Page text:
MBIE is leading a major review of Aotearoa’s RSI system

Current funding mechanisms direct only limited funding to Māori RSI, but reform is underway

Each year the government awards billions of dollars of funding to support research, science, and innovation (RSI).

A small amount of this funding is specifically allocated to Māori RSI and to develop capacity and capability for Māori participation in science and innovation. In addition, most government RSI funding mechanisms have embedded the MBIE's Vision Mātauranga policy framework, usually through recognition of the policy’s themes or principles. The policy was developed in the early 2000s to:

“unlock the innovation potential of Māori knowledge, resources and people to assist New Zealanders to create a better future.” [1

The Vision Mātauranga policy framework was developed to provide strategic direction for research of relevance to Māori.

4 themes provide guidance to funders, researchers, and research users:

  • indigenous innovation
  • taiao
  • hauora/oranga
  • mātauranga.

It was launched in 2003, following a recommendation by the Māori Economic Development Panel, and incorporated into the government's National Science Strategy in 2007.

It is supported through Vote Business, Science and Technology (previously Vote Research, Science and Technology). Budget 2020 included $33m for expanding its impact.

Te Ara Paerangi | Future Pathways (Te Ara Paerangi) is a multi-year reform programme led by MBIE on the future of Aotearoa New Zealand’s RSI system. The reform is intended to support a shift to a high-wage, low-emissions economy. 

There is a strong case for Te Ara Paerangi to provide stronger support and direction for Māori RSI than is currently given by Vision Mātauranga.

Submissions from Māori on the Green Paper for Te Ara Paerangi envisioned a modern, future-focused Tiriti-led research system.

Submissions highlighted [2]: ­

  • the need for research priorities that would deliver equitable outcomes, to be delivered in true partnership­
  • the importance of mātauranga Māori being recognised alongside other knowledge systems­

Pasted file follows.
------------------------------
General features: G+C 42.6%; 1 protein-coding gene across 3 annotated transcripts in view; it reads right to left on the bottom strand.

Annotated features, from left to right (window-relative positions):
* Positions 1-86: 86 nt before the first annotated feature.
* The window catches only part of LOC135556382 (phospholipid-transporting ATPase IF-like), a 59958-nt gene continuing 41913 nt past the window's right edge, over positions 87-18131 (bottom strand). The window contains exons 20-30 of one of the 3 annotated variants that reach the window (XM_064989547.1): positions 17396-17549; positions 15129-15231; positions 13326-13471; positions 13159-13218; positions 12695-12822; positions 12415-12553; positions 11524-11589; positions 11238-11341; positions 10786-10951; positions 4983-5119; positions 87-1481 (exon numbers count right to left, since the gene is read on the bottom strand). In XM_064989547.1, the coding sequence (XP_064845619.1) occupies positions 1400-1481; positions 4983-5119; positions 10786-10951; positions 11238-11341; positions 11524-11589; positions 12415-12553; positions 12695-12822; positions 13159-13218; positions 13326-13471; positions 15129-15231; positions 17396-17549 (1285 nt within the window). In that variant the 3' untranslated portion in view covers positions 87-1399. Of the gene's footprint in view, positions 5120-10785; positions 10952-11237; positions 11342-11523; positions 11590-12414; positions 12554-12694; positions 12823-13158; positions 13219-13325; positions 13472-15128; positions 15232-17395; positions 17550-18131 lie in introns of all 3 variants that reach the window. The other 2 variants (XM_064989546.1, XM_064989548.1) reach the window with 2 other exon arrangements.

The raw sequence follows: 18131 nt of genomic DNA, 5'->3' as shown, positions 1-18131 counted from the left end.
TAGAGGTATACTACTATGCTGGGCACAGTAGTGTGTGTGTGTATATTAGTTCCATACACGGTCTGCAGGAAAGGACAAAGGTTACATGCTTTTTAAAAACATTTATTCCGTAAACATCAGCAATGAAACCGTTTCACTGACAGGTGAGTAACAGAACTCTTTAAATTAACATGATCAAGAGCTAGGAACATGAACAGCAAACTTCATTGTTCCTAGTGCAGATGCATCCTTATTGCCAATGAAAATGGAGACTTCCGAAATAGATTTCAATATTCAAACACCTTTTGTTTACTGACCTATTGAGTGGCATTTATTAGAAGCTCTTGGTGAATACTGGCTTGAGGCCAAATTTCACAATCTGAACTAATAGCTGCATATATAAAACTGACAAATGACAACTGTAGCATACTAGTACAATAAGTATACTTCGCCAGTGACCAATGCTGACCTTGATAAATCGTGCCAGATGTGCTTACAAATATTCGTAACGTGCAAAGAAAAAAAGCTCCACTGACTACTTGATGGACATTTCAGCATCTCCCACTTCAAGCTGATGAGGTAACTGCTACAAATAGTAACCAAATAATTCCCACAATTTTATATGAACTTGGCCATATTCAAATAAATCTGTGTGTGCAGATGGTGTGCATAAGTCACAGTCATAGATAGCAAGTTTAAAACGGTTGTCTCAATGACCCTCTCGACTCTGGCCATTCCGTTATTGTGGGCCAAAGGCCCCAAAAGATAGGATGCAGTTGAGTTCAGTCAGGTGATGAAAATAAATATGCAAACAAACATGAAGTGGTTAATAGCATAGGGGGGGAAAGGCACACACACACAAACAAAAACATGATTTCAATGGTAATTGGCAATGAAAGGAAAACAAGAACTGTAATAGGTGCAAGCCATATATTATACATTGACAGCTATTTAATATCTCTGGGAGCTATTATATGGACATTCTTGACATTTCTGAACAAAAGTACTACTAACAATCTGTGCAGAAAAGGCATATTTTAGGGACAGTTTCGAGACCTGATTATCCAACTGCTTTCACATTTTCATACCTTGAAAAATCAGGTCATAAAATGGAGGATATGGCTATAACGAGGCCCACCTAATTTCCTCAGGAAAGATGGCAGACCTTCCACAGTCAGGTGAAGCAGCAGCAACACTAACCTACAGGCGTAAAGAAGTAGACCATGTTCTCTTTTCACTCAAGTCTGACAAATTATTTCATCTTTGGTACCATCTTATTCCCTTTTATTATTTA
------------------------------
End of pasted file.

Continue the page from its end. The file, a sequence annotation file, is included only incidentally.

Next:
• that the Vision Mātauranga framework is seen as outdated and needs to be replaced­
  • a need for targeted kaupapa Māori funding
  • a need for more substantive roles for Māori and greater prominence of Te Tiriti in RSI policies and structures.

Our scoping interviews with MBIE officials confirmed the issues raised in submissions, and emphasised specific issues with Vision Mātauranga from the Ministry’s perspective:

  • while the policy has good intent it has its origins in ‘deficit’ thinking, and puts Māori RSI to the side of Western science
  • the framing of the policy around themes rather than outcomes has incentivised box-ticking by researchers seeking funding, rather than inclusion of Māori and a focus on positive outcomes for Māori
  • implementation has been let down by MBIE’s lack of te Ao Māori knowledge and capability (for example using non-Māori to assess kaupapa Māori research applications)
  • failure of the policy to meet Te Tiriti obligations, in particular the ability of Māori to fully participate in and benefit from the RSI system. 

The White Paper for Te Ara Paerangi, released at the end of 2022, outlines an overall direction for the RSI system and highlights the need (amongst other strategic shifts) for increased focus on investment in, and delivering impact for, Māori and Pacific people through RSI. It includes a high-level design and vision for an RSI system that will give effect to Te Tiriti o Waitangi. The paper presents 4 reform objectives, including Te Tāmau i Te Tiriti | Embedding Te Tiriti. This objective involves:

  • advancing Māori aspirations in the RSI system­ including through increasing the proportion of research funding supporting Māori aspirations, and ensuring appropriate Māori-led representation at all levels of the RSI system
  • investing in mātauranga Māori and Māori knowledge
  • the Crown to lead by example. 

Reform needs to be informed by better information about the current state: how much goes to Māori RSI and what for?